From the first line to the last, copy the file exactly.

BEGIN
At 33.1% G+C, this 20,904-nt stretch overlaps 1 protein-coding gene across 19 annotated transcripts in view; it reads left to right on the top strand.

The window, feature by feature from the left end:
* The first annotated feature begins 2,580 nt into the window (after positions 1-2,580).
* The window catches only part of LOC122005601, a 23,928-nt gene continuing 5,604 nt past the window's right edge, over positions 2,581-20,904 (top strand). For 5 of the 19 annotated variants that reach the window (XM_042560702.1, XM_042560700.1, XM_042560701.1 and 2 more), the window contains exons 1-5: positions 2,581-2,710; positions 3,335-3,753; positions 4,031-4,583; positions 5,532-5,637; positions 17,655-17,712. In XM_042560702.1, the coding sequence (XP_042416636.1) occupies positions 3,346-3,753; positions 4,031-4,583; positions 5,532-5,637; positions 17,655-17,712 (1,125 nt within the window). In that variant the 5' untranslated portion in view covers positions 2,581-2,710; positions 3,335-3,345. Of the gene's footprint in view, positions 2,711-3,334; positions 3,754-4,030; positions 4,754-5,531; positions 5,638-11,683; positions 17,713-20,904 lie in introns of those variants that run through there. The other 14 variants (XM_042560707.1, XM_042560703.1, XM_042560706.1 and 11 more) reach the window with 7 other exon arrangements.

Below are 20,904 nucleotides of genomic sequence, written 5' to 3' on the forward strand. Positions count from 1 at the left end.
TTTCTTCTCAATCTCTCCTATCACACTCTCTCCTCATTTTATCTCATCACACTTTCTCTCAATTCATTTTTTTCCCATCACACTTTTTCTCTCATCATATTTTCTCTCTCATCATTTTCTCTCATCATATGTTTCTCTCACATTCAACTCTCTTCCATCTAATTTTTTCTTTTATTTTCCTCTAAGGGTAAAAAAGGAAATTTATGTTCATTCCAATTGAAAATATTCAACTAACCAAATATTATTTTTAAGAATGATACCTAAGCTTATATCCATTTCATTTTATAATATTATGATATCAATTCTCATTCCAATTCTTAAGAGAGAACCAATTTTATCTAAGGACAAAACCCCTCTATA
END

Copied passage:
At 33.1% G+C, this 20,904-nt stretch overlaps 1 protein-coding gene across 19 annotated transcripts in view; it reads left to right on the top strand.

The window, feature by feature from the left end:
* The first annotated feature begins 2,580 nt into the window (after positions 1-2,580).
* The window catches only part of LOC122005601, a 23,928-nt gene continuing 5,604 nt past the window's right edge, over positions 2,581-20,904 (top strand). For 5 of the 19 annotated variants that reach the window (XM_042560702.1, XM_042560700.1, XM_042560701.1 and 2 more), the window contains exons 1-5: positions 2,581-2,710; positions 3,335-3,753; positions 4,031-4,583; positions 5,532-5,637; positions 17,655-17,712. In XM_042560702.1, the coding sequence (XP_042416636.1) occupies positions 3,346-3,753; positions 4,031-4,583; positions 5,532-5,637; positions 17,655-17,712 (1,125 nt within the window). In that variant the 5' untranslated portion in view covers positions 2,581-2,710; positions 3,335-3,345. Of the gene's footprint in view, positions 2,711-3,334; positions 3,754-4,030; positions 4,754-5,531; positions 5,638-11,683; positions 17,713-20,904 lie in introns of those variants that run through there. The other 14 variants (XM_042560707.1, XM_042560703.1, XM_042560706.1 and 11 more) reach the window with 7 other exon arrangements.

Below are 20,904 nucleotides of genomic sequence, written 5' to 3' on the forward strand. Positions count from 1 at the left end.
TTTCTTCTCAATCTCTCCTATCACACTCTCTCCTCATTTTATCTCATCACACTTTCTCTCAATTCATTTTTTTCCCATCACACTTTTTCTCTCATCATATTTTCTCTCTCATCATTTTCTCTCATCATATGTTTCTCTCACATTCAACTCTCTTCCATCTAATTTTTTCTTTTATTTTCCTCTAAGGGTAAAAAAGGAAATTTATGTTCATTCCAATTGAAAATATTCAACTAACCAAATATTATTTTTAAGAATGATACCTAAGCTTATATCCATTTCATTTTATAATATTATGATATCAATTCTCATTCCAATTCTTAAGAGAGAACCAATTTTATCTAAGGACAAAACCCCTCTATA